The aggressive push towards a digital economy requires a robust governance framework which is steering Indian lawmakers to introduce and revise existing policies, enabling better monitoring and control over perceived risks. With over a quarter of the population using connected devices consuming and generating massive amounts of data, it is paramount to regulate the ownership of data to prevent unauthorized access and loss in the event of a security breach. Recent developments including RBI’s move to make payment system operators to store data in local datacenters and Justice BN Srikrishna-led committee on data protection to that may restrict the mandate to sensitive personal information.
The last few months were witness to large scale data breach from global MNCs including Facebook;s ordeal with Cambridge Analytica, US telecoms (AT&T, Verizon) sharing data to partners. Prior and such incidents have led to increased focus on data ownership necessitating the need for better compliance to protect privacy concerns of citizens. With regulations mandating local data storage, it is expected that law enforcement agencies and government would have immediate and unfettered access to track criminal activities aiding national security and user privacy. The counter effect of these compliance initiatives will result in the increased cost for business to invest in adding datacenters and servers within India to comply with these regulations.
Justice BN Srikrishna Committee report on Data Localization
This privacy bill seeks for reforms to the way personal data is collected, processed and stored in India. In line with GDPR, the proposition is centred around obtaining prior consent for collecting and storage of personal data. The bill also proposes punishment for offenses related to interception of communication, surveillance, abetment, repeat offenders and offenses by companies.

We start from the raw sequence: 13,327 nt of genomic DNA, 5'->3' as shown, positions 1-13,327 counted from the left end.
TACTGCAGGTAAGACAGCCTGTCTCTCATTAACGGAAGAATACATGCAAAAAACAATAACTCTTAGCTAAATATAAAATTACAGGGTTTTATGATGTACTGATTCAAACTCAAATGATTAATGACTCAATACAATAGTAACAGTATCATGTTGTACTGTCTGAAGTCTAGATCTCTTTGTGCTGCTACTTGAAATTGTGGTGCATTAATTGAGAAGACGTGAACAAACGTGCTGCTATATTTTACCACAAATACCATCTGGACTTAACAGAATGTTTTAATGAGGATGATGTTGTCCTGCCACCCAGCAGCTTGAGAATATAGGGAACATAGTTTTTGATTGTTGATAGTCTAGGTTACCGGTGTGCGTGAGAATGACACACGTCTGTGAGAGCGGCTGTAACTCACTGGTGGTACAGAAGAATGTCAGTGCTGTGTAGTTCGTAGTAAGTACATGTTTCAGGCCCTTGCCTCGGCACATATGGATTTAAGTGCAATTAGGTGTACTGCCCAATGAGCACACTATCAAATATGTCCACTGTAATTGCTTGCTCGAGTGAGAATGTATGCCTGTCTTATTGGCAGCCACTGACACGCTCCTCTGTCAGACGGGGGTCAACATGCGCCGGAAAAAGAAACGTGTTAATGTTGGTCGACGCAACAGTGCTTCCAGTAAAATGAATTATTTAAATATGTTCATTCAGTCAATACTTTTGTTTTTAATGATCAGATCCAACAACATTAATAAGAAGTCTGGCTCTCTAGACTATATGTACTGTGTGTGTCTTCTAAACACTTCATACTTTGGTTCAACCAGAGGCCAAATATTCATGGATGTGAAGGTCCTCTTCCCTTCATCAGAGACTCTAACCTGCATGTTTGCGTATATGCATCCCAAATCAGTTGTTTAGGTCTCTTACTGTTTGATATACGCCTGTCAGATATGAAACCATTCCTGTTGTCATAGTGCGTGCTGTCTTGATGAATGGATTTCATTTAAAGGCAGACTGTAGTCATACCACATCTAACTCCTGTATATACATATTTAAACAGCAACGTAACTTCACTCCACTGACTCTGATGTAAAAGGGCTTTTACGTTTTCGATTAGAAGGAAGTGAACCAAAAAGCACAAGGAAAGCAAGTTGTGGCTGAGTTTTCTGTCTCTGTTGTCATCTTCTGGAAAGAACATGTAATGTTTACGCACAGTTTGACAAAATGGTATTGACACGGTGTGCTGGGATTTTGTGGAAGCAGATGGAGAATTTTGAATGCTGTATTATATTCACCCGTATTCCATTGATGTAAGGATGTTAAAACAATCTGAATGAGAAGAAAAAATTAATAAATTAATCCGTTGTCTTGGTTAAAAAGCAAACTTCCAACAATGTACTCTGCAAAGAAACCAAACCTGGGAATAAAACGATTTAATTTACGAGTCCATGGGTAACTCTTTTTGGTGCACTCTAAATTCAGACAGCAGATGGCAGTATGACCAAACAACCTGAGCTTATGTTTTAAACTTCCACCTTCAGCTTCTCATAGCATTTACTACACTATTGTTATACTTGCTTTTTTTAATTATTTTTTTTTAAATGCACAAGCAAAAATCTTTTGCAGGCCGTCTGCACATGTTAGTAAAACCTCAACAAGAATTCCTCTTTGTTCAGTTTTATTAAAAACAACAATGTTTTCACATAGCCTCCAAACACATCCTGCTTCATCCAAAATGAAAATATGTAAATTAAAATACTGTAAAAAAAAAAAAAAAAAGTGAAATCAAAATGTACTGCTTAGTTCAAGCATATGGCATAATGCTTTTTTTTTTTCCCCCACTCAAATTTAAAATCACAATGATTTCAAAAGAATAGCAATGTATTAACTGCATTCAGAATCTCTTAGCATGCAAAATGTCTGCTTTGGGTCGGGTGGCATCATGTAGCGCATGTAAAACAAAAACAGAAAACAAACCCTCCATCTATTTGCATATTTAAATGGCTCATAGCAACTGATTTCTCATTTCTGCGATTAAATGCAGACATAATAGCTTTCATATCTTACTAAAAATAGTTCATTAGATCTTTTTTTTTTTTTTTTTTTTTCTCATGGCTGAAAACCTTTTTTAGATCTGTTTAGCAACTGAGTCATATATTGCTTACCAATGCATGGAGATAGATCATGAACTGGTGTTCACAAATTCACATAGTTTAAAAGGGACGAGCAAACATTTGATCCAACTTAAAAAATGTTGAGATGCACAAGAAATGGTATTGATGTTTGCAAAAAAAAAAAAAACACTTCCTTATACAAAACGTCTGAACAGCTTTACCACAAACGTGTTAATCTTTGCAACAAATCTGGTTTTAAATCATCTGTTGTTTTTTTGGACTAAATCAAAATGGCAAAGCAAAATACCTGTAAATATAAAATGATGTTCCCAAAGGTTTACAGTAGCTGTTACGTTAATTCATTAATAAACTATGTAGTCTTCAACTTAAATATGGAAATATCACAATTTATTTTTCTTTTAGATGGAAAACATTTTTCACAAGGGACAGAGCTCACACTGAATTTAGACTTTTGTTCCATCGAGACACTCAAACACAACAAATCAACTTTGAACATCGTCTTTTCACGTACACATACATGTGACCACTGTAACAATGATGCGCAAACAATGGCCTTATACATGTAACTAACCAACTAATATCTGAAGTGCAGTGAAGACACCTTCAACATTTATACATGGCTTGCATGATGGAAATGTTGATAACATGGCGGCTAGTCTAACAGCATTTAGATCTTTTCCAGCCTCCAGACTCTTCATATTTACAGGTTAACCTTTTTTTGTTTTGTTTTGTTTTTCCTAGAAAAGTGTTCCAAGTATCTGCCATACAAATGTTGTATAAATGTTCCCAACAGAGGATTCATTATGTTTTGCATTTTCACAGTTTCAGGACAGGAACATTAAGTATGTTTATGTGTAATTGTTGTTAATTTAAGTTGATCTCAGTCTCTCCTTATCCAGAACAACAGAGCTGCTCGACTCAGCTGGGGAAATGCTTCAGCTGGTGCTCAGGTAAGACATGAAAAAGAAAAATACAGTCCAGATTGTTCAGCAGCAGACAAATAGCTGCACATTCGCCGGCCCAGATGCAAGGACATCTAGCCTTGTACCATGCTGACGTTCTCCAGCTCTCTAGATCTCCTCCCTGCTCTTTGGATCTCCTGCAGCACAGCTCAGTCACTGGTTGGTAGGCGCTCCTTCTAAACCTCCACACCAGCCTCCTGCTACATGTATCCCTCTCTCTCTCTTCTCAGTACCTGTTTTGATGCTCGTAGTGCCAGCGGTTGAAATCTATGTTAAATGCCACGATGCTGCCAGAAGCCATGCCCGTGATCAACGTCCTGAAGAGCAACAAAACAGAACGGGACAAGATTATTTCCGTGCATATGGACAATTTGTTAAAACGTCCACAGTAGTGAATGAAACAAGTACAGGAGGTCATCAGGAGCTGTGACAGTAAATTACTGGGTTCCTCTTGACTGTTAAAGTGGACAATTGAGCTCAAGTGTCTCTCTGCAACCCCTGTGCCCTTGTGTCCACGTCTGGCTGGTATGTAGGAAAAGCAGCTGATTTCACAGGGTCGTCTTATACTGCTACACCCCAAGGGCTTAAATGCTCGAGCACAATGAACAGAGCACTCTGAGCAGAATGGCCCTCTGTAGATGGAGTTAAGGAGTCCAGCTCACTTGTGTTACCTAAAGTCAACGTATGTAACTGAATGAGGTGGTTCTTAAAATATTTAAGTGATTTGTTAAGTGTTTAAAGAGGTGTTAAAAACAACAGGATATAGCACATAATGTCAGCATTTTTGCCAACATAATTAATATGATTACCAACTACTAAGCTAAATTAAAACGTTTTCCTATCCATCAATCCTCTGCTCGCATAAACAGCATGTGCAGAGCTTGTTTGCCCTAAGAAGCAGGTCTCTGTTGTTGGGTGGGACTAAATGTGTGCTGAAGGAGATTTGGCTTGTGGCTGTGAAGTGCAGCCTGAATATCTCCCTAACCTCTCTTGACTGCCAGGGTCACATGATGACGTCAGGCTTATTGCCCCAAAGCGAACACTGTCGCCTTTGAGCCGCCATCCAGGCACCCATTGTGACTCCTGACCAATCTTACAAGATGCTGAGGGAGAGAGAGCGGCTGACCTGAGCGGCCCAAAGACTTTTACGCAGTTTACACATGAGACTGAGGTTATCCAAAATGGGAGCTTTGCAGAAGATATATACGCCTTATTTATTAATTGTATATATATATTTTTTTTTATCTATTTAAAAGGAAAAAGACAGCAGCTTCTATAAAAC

Titled Indian Privacy Code, 2018, the draft proposes that “all data collected, processed and stored by data controllers and data processors prior to the date on which this Act comes into force shall be destroyed within a period of two years from the date on which this Act comes into force”.
While the committee necessitates the need for data localization, it also highlights the negative impacts of localisation mandate as local servers and data centres must be created adding overhead costs for start-ups, reduces access to global services for consumers, and hinders access to latest technological advances. The report moves on to prescribe that data localization may be considered in certain sensitive sectors and may not be advisable to mandate it across the board.
Impact on Datacenters in India
The proposal is expected to have a positive impact on the datacenter market with local and global players investing to expand datacenter infrastructure, in India. While not disruptive, the proposal’s clarification on the need for data localization only for sensitive sectors, will propel government and citizen service agencies, fintech service providers among others to invest in local datacenters. Vendors in the colocation and managed hosting services stand to gain from the immediate demand for the necessary infrastructure possibly arising from the proposal. In addition, the adoption and the growth in startups working on storage intensive technologies like IoT, AI, machine learning and analytics will continue to drive the market for scalable infrastructure and datacenter interconnects.
– Gowtham Kumar
Senior Manager, ICT Research